In a letter to the editor in yesterday’s edition of The Age (entitled oddly “Catholic Catholics”), esteemed philosophy professor Max Charlesworth wrote in opposition to Archbishop Denis Hart’s position against embryonic stem cell research. He wrote:
Many Catholics I know, including a number of theologians, do not agree with the Catholic Church’s present position on stem cell research. They believe, as I do, that the organisms that are experimented on are not real embryos since they cannot possibly develop into a human being, and that it is quite misleading to say that this kind of stem cell research involves bringing embryos into being in order to destroy them.
One hardly knows where to begin to offer a criticism of such an idea.
To assert that embryos created in vitro without any intention of implantation are “not real embryos” but some other kind of “organism” seems to define the objective reality of the embryo in terms of the agent’s subjective intention towards it. Radically stated, Dr Charlesworth is arguing that “you are not human because I don’t think you are and I am not going to treat you if you were.” His argument displays an utter failure to respect all human beings as subjects to be treated with love rather than objects for our utilisation. It is hard to imagine any philosophical basis for such an idea which would not also lead our society directly to the horrors of the Nazi Holocaust (and I don’t make such an assertion lightly).
I leave aside the question of how Dr Charlesworth can continue to call himself a Catholic when he rejects a core teaching of the Catholic Church with regard to the sanctity of life from conception till death. We have come to expect such things from those who prefer what “most Catholics” and “theologians” believe to what the Word of God teaches (speaking through scripture, tradition, and the magisterium of the Catholic Church). Dr Charlesworth and his ilk are anything but “Catholic Catholics”.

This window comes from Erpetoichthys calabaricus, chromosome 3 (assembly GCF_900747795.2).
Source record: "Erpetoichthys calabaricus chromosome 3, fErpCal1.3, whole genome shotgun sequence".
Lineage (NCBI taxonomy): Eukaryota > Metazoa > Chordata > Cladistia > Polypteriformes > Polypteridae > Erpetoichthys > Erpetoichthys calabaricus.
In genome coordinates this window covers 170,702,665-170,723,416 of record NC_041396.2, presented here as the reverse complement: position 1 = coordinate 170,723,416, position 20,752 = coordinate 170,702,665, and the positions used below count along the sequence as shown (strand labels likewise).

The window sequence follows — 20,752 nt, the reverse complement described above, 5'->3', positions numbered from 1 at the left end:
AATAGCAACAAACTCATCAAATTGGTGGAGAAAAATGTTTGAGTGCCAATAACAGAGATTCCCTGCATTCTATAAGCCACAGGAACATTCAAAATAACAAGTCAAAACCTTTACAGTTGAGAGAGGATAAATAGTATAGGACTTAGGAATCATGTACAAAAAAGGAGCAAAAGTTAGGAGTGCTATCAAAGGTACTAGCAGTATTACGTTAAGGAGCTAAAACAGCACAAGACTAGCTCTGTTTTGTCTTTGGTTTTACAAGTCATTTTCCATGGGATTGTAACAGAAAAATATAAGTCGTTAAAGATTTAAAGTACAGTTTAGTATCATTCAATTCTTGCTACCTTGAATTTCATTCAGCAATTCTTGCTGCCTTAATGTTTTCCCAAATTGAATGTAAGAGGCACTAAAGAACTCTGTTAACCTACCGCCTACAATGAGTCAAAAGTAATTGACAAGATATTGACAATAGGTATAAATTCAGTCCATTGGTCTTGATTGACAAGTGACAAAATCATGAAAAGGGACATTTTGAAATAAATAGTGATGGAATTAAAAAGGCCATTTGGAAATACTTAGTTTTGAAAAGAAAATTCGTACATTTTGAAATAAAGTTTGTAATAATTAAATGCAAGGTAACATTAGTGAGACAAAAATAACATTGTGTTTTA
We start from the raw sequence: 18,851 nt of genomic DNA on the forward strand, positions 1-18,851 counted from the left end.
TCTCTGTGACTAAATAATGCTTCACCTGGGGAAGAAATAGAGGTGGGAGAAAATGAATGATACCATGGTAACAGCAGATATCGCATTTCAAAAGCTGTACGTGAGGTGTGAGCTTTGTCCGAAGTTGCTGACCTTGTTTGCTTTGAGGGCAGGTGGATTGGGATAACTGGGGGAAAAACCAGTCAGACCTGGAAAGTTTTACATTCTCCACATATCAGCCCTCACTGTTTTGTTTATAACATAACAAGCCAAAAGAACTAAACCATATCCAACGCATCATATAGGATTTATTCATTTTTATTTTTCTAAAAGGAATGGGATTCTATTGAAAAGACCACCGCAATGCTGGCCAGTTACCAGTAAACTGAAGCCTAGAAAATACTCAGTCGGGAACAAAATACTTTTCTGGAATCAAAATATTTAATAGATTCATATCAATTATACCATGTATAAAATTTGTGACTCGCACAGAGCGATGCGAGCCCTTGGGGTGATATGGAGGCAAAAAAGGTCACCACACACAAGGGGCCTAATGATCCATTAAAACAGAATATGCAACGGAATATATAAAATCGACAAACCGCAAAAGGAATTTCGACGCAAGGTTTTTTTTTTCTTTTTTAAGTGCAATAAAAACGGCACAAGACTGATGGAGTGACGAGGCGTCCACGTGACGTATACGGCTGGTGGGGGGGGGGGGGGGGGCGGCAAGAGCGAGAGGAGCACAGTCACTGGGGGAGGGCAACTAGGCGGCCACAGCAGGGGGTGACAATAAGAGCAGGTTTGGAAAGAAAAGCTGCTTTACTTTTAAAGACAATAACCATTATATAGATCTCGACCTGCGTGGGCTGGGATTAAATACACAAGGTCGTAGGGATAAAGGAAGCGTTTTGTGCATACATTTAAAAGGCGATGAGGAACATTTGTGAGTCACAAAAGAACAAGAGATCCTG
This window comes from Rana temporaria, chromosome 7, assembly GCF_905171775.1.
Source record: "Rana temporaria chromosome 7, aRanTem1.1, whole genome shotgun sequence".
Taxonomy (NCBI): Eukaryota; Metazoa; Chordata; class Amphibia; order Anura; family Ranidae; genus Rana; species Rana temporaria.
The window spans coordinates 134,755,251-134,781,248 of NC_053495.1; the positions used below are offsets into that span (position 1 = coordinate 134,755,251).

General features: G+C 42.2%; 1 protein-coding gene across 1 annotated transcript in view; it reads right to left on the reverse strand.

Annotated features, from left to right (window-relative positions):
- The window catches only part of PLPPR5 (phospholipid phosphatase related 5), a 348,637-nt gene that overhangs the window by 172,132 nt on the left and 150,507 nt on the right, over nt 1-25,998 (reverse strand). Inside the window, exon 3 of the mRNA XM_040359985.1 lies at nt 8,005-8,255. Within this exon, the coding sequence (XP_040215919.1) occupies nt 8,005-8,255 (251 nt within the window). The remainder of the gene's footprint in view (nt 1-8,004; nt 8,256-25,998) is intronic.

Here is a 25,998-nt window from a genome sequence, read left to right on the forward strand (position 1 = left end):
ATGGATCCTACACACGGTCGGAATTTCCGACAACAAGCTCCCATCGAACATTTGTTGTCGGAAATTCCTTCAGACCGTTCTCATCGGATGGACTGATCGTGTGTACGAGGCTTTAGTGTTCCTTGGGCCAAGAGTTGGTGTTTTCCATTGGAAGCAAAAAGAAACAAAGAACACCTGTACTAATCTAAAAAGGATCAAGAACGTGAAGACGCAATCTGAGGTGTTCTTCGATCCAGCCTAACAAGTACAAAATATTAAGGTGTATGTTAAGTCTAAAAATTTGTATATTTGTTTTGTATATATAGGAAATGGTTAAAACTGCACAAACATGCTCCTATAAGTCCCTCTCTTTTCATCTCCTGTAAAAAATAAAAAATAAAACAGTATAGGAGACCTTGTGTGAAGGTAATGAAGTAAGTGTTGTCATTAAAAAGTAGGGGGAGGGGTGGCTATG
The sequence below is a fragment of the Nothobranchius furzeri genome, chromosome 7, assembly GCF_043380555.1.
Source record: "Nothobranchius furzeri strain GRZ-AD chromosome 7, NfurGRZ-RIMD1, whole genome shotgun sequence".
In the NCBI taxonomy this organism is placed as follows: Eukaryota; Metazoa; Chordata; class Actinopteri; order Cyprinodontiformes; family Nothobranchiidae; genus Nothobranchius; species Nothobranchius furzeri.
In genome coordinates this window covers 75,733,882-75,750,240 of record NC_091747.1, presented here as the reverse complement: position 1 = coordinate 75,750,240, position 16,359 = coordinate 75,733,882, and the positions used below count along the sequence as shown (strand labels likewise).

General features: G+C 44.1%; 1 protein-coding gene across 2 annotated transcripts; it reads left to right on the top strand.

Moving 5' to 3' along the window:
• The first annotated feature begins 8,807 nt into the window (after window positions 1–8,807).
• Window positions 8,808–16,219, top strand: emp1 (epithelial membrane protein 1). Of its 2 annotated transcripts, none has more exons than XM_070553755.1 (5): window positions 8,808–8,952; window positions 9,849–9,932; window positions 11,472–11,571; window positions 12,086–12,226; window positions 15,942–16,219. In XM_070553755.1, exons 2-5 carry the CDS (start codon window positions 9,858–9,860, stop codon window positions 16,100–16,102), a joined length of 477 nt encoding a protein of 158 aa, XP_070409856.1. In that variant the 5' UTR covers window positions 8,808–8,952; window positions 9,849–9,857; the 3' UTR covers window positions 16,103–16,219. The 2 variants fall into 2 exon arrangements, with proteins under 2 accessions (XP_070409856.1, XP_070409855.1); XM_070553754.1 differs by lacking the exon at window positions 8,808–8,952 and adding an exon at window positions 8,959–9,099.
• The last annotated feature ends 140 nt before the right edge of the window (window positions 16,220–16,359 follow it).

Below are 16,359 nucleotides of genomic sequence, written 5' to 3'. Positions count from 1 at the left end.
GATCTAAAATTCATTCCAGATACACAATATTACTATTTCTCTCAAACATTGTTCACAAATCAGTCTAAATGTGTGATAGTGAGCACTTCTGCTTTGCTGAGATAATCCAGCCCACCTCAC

What a relief it is therefore to read in today’s edition of The Age a letter from a truly Anglican Anglican, the Anglican Bishop of Ballarat Michael Hough. Although there is no such thing as an Anglican magisterium, he is surely standing more securely in the Anglican tradition than the non-Anglican Anglican Alan Nichols ( The Age, 14/3) against whom he is writing:
ANGLICAN bioethics expert Alan Nichols is wrong : many Anglicans do in fact oppose the proposed changes to legislation that would allow for therapeutic cloning of human embryos. We oppose it because we support the sanctity of all human life, in all stages of its development and the thought of cloning human life purely for the sake of experimentation is morally repugnant to many of us.
Premier Bracks continues to use two worrying arguments to justify ethically suspect proposals. He argues that Victoria needs to proceed so that we do not lose the financial advantages that come with such research: that is, if the money is good we can ignore important ethical issues.
The second flawed ethical argument is his even more worrying insistence that the ends justifies the means, a moral argument that history has shown us time and time again to be fundamentally flawed and inherently dangerous.
I would hope that men and women of all faiths, along with those of none, combine to oppose this degrading of the sanctity of human life.
I couldn’t agree more. There remains today, an extremely important area of ecumenism which is insufficiently explored, namely the ecumenism of morality and ethics. Methinks that there is probably a much wider degree of agreement here than popular news reports would seem to indicate. Those Christians who still take the scriptures seriously and are open to the logical arguments of the natural law (as Bishop Hough obviously is) will always find much unity with the Catholic Church.